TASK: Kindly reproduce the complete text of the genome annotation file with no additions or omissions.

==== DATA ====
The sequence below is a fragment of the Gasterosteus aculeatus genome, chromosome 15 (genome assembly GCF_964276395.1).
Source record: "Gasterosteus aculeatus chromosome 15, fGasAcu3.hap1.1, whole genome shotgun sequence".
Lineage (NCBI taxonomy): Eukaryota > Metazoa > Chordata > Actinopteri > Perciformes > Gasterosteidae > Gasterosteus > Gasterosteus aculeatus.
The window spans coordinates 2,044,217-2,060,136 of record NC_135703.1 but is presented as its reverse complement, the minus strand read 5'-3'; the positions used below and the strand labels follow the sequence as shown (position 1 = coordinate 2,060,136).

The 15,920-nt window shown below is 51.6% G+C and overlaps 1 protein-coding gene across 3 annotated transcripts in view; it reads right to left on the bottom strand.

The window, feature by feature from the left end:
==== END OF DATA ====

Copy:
The sequence below is a fragment of the Gasterosteus aculeatus genome, chromosome 15 (genome assembly GCF_964276395.1).
Source record: "Gasterosteus aculeatus chromosome 15, fGasAcu3.hap1.1, whole genome shotgun sequence".
Lineage (NCBI taxonomy): Eukaryota > Metazoa > Chordata > Actinopteri > Perciformes > Gasterosteidae > Gasterosteus > Gasterosteus aculeatus.
The window spans coordinates 2,044,217-2,060,136 of record NC_135703.1 but is presented as its reverse complement, the minus strand read 5'-3'; the positions used below and the strand labels follow the sequence as shown (position 1 = coordinate 2,060,136).

The 15,920-nt window shown below is 51.6% G+C and overlaps 1 protein-coding gene across 3 annotated transcripts in view; it reads right to left on the bottom strand.

The window, feature by feature from the left end: